Nobu writes:
>> The important point would be that the least significant floating-point
>> mantissa 8 bits are put in the first byte, then the next least significant
>> 6 bits in the second byte.  This is endian-safe so long as you put them
>> back right, and are using IEEE754.
>
>Sorry, but I can't understand why you call it endian-safe.  It
>seems to definitely depend on the endian.

Firstly, I hope you are looking at the version of the patch that is most
recent, that Guy Decoux responded to, using the GETBYTE macro.

This patch works on big-endian and little-endian machines.  Guy Decoux
tried my test program on both using this patch and it reports no problems;
(he did not post this test to the newsgroup, but communicated this to
me via private email when I asked him to run my test program; it produces
no failure cases, that's why he had to create a new test program)
therefore, the patch successfully solves the problem of having different
numbers come back from Marshalling, on both an x86 and a Sun so long
as you run my original program.  If you try it, you will also see that
it works fine when you load and store from little-endian to big-endian
machines, for instance x86 to Sun.  In fact, Guy Decoux did just this,
and you can see that he had to make it repeat 32 times to find a
single error.  That means that 31 out of 32 times, both the Sun
version and the x86 version of his program produced exactly the same
results as saved in his file.  If the patch were actually not endian-safe, 
then this would have failed (practically) every time.  Instead, we see it
working almost all the time, and my explanation for it not being 100% accurate
when going from x86 to Sun is that the underlying calculations themselves, 
such as Math.exp, floating point addition, etc, are implemented differently.
It is not from Marshalling inaccuracies, which have been fixed by this.
If you look at my patch, you can see that it checks what type of
IEEE754 is in use at runtime, and sets floatingStart and floatingDir
accordingly; either (0,1) or (7,-1) depending on if the endianness
is little or big, respectively.  Then, every time I access a byte in
the double, I do it with respect to these constants (using the GETBYTE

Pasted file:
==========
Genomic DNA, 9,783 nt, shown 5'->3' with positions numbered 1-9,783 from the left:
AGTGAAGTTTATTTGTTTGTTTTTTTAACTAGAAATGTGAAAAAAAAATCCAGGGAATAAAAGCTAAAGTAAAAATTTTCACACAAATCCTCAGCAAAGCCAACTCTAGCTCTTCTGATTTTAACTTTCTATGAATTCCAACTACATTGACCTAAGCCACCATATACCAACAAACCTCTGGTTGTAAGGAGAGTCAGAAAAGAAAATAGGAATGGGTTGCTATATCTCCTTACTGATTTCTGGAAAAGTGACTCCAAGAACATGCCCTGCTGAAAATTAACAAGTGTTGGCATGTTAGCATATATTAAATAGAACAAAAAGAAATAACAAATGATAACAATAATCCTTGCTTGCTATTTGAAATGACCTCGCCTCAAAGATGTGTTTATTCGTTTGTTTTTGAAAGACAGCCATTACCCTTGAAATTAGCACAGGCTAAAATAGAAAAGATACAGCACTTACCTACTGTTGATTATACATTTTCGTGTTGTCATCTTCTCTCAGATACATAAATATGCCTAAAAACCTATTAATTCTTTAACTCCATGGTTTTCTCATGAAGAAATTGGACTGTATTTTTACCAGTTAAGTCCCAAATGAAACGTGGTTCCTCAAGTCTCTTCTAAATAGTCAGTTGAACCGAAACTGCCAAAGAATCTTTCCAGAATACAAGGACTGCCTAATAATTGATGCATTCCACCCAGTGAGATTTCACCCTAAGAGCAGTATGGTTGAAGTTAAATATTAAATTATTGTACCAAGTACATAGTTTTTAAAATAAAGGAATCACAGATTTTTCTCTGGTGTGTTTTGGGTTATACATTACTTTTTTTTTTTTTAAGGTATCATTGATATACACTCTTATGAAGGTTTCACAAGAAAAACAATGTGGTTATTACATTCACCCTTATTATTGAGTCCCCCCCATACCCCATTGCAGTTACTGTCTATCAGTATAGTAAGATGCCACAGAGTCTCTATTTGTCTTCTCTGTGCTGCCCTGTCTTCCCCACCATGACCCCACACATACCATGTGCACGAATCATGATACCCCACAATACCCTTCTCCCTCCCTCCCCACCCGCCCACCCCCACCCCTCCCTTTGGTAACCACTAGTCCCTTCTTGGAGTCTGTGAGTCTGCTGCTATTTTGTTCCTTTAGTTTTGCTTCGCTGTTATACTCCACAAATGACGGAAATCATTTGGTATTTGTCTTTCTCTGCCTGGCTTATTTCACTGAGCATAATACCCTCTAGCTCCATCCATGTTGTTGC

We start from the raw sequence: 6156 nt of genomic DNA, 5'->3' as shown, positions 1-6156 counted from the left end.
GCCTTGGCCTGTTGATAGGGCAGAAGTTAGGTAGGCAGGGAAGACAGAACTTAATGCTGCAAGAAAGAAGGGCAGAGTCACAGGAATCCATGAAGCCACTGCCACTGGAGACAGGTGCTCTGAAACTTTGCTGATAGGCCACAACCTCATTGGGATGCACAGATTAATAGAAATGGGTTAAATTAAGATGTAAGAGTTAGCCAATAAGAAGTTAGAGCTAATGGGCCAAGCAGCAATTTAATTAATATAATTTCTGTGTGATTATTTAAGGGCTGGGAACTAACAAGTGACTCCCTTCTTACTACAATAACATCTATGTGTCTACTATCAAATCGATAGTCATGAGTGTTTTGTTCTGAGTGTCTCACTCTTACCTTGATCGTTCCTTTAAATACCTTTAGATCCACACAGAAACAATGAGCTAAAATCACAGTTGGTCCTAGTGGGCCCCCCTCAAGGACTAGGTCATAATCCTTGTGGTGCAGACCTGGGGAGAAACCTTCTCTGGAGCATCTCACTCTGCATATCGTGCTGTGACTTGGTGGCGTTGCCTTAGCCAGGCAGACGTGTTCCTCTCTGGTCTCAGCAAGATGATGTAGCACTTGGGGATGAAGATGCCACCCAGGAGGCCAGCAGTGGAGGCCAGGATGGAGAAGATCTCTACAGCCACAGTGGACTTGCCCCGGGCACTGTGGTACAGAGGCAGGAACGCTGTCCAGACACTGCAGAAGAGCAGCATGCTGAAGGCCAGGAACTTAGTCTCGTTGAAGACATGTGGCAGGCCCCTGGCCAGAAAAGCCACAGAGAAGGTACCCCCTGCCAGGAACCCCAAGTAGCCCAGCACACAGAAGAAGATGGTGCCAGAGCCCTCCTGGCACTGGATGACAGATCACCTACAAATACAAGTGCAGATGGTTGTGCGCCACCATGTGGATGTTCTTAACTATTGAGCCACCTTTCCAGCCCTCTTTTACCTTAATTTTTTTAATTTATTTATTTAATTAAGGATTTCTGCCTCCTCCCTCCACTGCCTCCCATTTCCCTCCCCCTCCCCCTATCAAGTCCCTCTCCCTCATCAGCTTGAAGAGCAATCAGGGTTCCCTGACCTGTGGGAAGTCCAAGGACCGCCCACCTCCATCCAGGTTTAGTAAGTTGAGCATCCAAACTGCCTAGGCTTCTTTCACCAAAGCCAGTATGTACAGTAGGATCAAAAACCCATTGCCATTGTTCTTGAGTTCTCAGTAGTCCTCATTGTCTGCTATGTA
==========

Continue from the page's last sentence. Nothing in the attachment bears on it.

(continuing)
macro which accesses bytes starting with floatingStart going +/-) thus it
is endian-independent.  In other words, the first byte after the
terminating NUL in the marshalled string is always the least significant
8 bits of the mantissa, regardless of whether the machine is little
or big endian floats.  The next byte is the next 6 bits of the mantissa,
which are more significant than the other 8, again regardless of the
endianness of the machine.  This is just like how the htons function
works to create an endian-independent format for shorts.  You could
say I store the mantissa of the float in little-endian format.  When reading
these bytes back, I again adjust for the endianness appropriately, so
that nothing bad occurs.

If you still think that the patch is endian unsafe, then it should not be
hard to come up with a test program that does one of two things:

1) on a single machine, shows that a number that is written out using
Marshal.dump is not the same as the one read back in using Marshal.load.

2) on a pair of machines, shows that a number written on one using
Marshal.dump to a file is read back in incorrectly using Marshal.load
on the same file on a different machine.  Note that Guy Decoux was probably
trying to demonstrate this effect using his test program, but in fact
I believe he demonstrated instead that the standard floating point math
functions are not 100% consistent across platforms (as the spec allows
some latitude), and in fact indirectly proved that the patch is working
in an endian-independent fashion.

Does this make sense?  If not please let me clarify further as this makes
a big difference in my use (and particularly testing of math functions)
of Ruby, as many test cases for loading and saving more complicated objects
such as Complex numbers must rely on the basic loading and saving of
Marshal working correctly for floats.

Happy Easter,

Rudi